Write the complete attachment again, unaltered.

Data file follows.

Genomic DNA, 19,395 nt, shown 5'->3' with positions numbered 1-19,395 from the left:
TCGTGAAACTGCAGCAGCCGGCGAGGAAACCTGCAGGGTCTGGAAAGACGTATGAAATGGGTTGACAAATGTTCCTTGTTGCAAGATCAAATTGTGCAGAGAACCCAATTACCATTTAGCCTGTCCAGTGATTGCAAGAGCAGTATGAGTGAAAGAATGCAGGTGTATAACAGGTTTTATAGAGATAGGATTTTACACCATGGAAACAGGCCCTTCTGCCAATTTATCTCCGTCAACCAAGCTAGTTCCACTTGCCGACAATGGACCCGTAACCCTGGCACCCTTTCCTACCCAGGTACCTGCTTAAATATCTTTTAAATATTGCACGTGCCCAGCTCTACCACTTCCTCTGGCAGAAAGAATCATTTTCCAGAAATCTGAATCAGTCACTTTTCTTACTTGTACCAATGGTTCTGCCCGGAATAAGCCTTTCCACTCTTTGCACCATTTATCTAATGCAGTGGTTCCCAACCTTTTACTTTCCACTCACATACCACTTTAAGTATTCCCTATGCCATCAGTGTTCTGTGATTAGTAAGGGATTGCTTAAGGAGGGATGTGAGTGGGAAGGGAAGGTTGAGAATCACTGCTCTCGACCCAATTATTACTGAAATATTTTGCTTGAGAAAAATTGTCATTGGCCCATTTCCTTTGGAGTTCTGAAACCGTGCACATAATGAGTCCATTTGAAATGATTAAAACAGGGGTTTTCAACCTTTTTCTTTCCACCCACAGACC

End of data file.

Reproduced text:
Genomic DNA, 19,395 nt, shown 5'->3' with positions numbered 1-19,395 from the left:
TCGTGAAACTGCAGCAGCCGGCGAGGAAACCTGCAGGGTCTGGAAAGACGTATGAAATGGGTTGACAAATGTTCCTTGTTGCAAGATCAAATTGTGCAGAGAACCCAATTACCATTTAGCCTGTCCAGTGATTGCAAGAGCAGTATGAGTGAAAGAATGCAGGTGTATAACAGGTTTTATAGAGATAGGATTTTACACCATGGAAACAGGCCCTTCTGCCAATTTATCTCCGTCAACCAAGCTAGTTCCACTTGCCGACAATGGACCCGTAACCCTGGCACCCTTTCCTACCCAGGTACCTGCTTAAATATCTTTTAAATATTGCACGTGCCCAGCTCTACCACTTCCTCTGGCAGAAAGAATCATTTTCCAGAAATCTGAATCAGTCACTTTTCTTACTTGTACCAATGGTTCTGCCCGGAATAAGCCTTTCCACTCTTTGCACCATTTATCTAATGCAGTGGTTCCCAACCTTTTACTTTCCACTCACATACCACTTTAAGTATTCCCTATGCCATCAGTGTTCTGTGATTAGTAAGGGATTGCTTAAGGAGGGATGTGAGTGGGAAGGGAAGGTTGAGAATCACTGCTCTCGACCCAATTATTACTGAAATATTTTGCTTGAGAAAAATTGTCATTGGCCCATTTCCTTTGGAGTTCTGAAACCGTGCACATAATGAGTCCATTTGAAATGATTAAAACAGGGGTTTTCAACCTTTTTCTTTCCACCCACAGACC